There are at least three types of political agendas: the systemic, the governmental, and the institutional. The systemic agenda is the broadest; it refers to the set of policy issues that at any one time receive attention in the news media and so become a topic of conversation among the voters. The governmental agenda is the set of issues with which legislative bodies and executives are actually engaged at a particular time. The institutional agenda is the set of issues that various institutions are working on, and varies widely across organizations such as government agencies, business groups, local environmental groups, and the like. Agendas are unstable over time because public attention shifts from one issue to another as events occur, and the governmental and institutional agendas change as policymakers both respond to these shifts and attempt to shape them (Baumgartner & Jones, 1993).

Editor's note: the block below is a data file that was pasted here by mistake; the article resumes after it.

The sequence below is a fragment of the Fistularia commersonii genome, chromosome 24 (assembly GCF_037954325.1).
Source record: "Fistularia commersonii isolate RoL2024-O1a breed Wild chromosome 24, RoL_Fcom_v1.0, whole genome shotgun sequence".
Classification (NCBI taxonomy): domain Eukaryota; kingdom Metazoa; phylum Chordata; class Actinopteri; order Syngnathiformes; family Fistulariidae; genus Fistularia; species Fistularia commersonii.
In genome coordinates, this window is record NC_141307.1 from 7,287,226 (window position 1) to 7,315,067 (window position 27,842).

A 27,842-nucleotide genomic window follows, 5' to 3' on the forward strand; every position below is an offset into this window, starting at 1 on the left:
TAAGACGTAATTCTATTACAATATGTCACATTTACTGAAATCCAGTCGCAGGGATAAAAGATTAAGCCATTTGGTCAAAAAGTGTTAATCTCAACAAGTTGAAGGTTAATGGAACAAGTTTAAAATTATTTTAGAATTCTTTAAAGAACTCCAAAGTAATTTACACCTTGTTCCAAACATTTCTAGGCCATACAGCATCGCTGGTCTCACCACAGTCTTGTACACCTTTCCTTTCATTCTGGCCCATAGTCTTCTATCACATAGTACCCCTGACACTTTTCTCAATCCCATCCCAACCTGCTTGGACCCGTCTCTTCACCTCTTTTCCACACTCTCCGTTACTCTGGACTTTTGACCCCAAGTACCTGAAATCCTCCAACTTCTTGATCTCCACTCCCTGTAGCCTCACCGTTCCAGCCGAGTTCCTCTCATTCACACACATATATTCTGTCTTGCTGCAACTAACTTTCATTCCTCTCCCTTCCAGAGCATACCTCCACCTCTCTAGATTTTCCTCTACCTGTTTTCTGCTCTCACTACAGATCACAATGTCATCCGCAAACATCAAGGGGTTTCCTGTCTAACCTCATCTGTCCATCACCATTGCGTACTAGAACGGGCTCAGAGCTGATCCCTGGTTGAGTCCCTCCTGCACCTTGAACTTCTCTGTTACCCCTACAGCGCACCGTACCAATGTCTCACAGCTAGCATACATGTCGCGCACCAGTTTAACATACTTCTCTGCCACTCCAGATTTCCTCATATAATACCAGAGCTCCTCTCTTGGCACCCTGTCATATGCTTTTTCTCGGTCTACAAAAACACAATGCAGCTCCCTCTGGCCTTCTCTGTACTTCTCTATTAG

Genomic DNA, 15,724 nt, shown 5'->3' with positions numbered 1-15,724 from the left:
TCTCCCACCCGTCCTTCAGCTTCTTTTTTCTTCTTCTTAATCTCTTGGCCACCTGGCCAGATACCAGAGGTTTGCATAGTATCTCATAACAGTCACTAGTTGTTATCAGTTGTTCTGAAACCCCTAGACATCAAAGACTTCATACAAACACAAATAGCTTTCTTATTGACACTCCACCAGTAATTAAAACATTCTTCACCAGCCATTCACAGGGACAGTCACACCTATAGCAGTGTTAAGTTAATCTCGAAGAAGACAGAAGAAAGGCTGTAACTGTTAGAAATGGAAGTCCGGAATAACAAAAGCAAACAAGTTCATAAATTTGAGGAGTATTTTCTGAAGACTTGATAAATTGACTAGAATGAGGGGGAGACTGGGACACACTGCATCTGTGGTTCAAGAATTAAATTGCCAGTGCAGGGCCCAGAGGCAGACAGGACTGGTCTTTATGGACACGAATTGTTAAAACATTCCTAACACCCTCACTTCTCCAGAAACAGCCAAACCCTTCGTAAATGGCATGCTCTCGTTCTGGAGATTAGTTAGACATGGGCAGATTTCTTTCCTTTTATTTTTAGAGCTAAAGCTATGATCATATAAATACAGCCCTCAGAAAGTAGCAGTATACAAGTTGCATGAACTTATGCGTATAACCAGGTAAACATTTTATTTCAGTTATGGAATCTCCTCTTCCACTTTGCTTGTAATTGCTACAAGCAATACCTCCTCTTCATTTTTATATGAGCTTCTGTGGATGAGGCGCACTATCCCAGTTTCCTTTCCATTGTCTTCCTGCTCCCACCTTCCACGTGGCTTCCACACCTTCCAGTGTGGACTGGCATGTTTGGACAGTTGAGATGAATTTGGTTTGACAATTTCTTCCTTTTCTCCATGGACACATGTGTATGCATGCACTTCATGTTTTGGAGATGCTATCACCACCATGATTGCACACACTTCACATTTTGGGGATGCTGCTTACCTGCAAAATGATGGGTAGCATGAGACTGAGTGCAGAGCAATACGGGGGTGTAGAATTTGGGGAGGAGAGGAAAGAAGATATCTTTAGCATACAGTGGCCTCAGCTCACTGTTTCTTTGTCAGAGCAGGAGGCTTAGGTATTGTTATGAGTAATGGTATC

Although preparedness for emergency response and disaster recovery is usually less controversial than hazard mitigation, there are two reasons why local governments prefer to avoid any discussion of the potential for disasters in their communities. First, many local governments and business elites feel that calling attention to the potential for disasters in their community may discourage investment or tourism. Hazard mitigation is especially controversial because developers frequently believe land use and building construction restrictions will reduce or eliminate their profits. Second, there are many problems that arise on a daily basis, such as education and crime, that directly compete with emergency management for attention and resources. Every year a new class of kindergartners enters the public school system, but a disaster does not strike every year, and we cannot predict with certainty when it will strike. It is thus easy for local officials to push emergency management to the back burner and trust to luck rather than develop sound emergency management practices.